Before you write you paper, have another look at this course’s introductory text. It provides concepts and ideas useful to your analysis. Also, when you conduct your analysis, I want you to pay particular attention to the movements use of the Internet and WWW. What are they doing on the Internet? What strategies are they using? What difficulties are they having? Read their websites carefully and look for successes or failures.

Keep in mind that this is an academic paper, and you do want to do additional research. Contact the library and scan the catalogues and databases for articles on “social movements and the World Wide Web.” In your academic analysis, you should cover issues relevant to this course. Also, be sure to take a critical look at the Internet and the World Wide Web as a possible locus for social movement activity. Ask yourself the following questions. Do you feel that the Internet and the World Wide web provide a viable alternative to the mainstream media? In what ways does the WWW as an alternative information source challenge the domination of corporate media and provide space for a more democratic definition of right and wrong? Are there particular challenges that social movement organizers face when using the WWW as an alternative? If you feel that the WWW does have potential, what are some things that you feel could undermine that potential and weaken the impact?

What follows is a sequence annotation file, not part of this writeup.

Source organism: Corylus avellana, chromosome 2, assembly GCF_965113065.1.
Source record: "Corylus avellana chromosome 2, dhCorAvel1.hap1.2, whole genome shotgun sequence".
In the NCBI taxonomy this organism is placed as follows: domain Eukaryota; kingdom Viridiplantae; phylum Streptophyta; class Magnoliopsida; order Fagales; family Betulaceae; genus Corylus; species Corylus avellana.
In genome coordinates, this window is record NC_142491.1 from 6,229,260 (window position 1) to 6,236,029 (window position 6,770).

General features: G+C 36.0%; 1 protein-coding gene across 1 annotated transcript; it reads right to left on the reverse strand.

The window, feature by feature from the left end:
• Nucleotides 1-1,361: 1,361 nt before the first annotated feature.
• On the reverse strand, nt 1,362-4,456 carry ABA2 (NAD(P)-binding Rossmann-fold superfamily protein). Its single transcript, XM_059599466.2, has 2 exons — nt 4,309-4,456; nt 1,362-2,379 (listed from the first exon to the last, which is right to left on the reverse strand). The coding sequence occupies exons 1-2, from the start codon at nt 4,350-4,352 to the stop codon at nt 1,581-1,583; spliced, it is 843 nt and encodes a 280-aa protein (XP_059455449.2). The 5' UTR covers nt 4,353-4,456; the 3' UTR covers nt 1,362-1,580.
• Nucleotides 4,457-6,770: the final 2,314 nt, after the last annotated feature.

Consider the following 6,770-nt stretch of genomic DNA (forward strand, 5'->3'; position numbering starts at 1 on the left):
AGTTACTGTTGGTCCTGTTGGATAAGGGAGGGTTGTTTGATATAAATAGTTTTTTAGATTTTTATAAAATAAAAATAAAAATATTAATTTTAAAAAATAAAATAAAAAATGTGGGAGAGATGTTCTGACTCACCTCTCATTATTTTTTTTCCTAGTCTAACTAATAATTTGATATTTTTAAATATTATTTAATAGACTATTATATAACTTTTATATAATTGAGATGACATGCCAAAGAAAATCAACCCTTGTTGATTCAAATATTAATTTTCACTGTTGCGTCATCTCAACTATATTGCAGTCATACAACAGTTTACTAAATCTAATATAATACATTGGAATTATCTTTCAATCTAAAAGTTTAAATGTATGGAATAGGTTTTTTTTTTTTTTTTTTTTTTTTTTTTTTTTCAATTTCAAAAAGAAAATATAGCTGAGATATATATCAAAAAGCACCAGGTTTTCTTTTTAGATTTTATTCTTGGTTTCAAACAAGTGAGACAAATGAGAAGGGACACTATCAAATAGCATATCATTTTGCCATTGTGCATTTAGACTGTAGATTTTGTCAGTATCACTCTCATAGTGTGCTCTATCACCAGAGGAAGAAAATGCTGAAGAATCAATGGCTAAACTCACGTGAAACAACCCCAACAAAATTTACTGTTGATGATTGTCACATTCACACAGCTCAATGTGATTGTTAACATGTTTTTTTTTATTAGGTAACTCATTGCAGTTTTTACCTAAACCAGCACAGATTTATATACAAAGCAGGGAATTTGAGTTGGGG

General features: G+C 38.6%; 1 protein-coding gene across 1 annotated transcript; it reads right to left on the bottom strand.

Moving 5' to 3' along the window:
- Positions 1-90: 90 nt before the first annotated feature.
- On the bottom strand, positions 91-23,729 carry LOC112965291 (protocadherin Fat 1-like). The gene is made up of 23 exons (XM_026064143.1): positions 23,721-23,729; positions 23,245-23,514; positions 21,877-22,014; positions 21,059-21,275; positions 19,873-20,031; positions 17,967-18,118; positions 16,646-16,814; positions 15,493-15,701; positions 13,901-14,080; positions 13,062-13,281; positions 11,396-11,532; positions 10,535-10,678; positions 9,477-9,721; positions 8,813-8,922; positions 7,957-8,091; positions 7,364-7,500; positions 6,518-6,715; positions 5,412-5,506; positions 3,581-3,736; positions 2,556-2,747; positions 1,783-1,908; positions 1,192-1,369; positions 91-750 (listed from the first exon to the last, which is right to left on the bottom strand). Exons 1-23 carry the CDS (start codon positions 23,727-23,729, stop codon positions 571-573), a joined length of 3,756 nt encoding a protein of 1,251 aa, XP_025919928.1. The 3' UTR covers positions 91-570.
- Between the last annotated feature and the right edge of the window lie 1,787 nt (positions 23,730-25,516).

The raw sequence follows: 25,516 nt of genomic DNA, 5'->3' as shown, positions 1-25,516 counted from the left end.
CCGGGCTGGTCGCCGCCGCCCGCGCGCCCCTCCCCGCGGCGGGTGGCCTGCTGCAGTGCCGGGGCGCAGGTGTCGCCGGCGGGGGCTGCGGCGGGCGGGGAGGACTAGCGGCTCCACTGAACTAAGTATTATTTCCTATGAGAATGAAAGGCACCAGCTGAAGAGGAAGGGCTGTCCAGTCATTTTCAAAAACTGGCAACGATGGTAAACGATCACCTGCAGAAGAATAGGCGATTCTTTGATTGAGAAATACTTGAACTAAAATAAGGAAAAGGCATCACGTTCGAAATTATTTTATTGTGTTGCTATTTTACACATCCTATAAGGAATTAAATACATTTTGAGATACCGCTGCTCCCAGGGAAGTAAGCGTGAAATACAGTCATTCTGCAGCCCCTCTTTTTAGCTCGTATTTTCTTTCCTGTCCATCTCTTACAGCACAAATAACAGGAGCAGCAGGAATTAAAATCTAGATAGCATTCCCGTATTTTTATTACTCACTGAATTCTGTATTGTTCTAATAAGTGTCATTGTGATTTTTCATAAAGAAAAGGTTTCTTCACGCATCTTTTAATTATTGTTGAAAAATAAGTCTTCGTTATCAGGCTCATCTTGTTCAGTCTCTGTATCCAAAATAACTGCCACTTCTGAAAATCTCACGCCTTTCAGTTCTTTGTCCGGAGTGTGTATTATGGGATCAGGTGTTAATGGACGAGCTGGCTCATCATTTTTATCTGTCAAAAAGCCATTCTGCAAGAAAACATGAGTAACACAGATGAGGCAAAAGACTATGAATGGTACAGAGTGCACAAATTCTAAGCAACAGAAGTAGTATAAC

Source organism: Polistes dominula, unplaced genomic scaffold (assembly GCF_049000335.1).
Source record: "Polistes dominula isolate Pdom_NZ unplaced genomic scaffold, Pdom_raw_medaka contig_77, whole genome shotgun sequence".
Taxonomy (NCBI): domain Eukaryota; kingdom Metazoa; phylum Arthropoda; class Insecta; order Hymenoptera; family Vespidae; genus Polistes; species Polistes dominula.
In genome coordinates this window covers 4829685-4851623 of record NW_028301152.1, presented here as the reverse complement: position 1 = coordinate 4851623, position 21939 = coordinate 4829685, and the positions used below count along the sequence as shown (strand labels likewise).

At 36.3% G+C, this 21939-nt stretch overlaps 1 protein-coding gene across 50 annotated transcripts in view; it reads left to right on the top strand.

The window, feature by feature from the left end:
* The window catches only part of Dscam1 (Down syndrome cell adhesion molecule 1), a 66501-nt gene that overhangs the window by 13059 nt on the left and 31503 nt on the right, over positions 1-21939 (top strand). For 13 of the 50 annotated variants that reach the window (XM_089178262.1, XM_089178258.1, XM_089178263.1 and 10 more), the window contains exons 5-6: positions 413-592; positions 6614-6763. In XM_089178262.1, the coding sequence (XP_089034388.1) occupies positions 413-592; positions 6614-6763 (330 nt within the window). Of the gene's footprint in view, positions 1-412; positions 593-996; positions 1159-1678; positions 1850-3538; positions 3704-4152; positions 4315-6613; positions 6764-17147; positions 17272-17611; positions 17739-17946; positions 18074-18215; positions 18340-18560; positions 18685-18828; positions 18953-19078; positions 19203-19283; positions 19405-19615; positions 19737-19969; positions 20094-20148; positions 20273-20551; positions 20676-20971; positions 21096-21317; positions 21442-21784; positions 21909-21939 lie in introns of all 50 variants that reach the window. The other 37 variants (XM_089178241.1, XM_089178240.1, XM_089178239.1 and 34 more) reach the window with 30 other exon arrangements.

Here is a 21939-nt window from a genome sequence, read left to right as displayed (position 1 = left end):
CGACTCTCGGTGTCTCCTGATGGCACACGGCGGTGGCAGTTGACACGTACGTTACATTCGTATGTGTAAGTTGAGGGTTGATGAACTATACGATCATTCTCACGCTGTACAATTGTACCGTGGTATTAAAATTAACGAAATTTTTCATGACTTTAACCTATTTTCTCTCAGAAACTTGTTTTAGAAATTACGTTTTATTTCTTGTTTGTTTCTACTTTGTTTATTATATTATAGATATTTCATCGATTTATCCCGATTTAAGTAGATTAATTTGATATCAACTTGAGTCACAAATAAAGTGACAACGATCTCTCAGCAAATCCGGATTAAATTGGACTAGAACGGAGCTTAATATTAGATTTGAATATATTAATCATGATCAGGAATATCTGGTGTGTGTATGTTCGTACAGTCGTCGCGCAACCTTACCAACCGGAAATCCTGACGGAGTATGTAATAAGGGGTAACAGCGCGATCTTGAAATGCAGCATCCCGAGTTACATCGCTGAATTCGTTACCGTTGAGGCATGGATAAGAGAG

To summarize, the paper should be between 10 and 12 double-spaced, typed pages. Use 11 point, Times New Roman or an equivalent font. You need a minimum of ten references, five of which should be journal articles. Your paper should focus on outlining the history of the social movement, identifying the issues the movement is concerned with, its accomplishments, and any challenges (ideological, political, economic) that it has faced. Be sure to include an analysis of how the movement emerged, how it mobilized resources, what obstacles it faced, its use of social networks, and its use of the Internet (if appropriate) Use Chapter 3 of the Social Movements text, the information on ideology, and the examples used in our analysis of homework, competition and the media to help frame your analysis. Also, be sure to have a second look at the assessment rubric, provide in the Student Manual.


On completing this unit, you should be able to

  1. identify the positive potentials of the Internet and the WWW for the mobilization of social movements
  2. identify some of the downsides or difficulties associated with Internet communication technologies.

Reading Assignment

Read the textbook identified below; it is included in your course package.

Hathaway, W. (2010). Radical peace: People refusing war. Walterville, OR: Trine Day LLC.

Go to the Digital Reading Room for Sociology 288 and read the articles below.

Atton, C. (2003, April 1). Reshaping Social Movement for a New Millenium. Social Movement Studies, 2 (3-15). http://mediaresearchhub.ssrc.org/resource.2006-07-15.062143-1/resource_view

Hsu, C. (2003). The Internet and social movements: An exploratory study of a Taiwanese virtual vobilization” Paper presented at the annual meeting of the International Communication Association, Marriott Hotel, San Diego, CA. Retrieved January 21, 2011, from http://www.allacademic.com/meta/p_mla_apa_research_citation/1/1/2/0/0/p112008_index.html#get_document

Petit, C. (2004). Social movement networks in Internet discourse. Paper presented ant the annual meeting of the American Sociological Association, San Francisco, August 17, 2004. Retrieved January 21, 2011, from http://www.irows.ucr.edu/papers/irows25/irows25.htm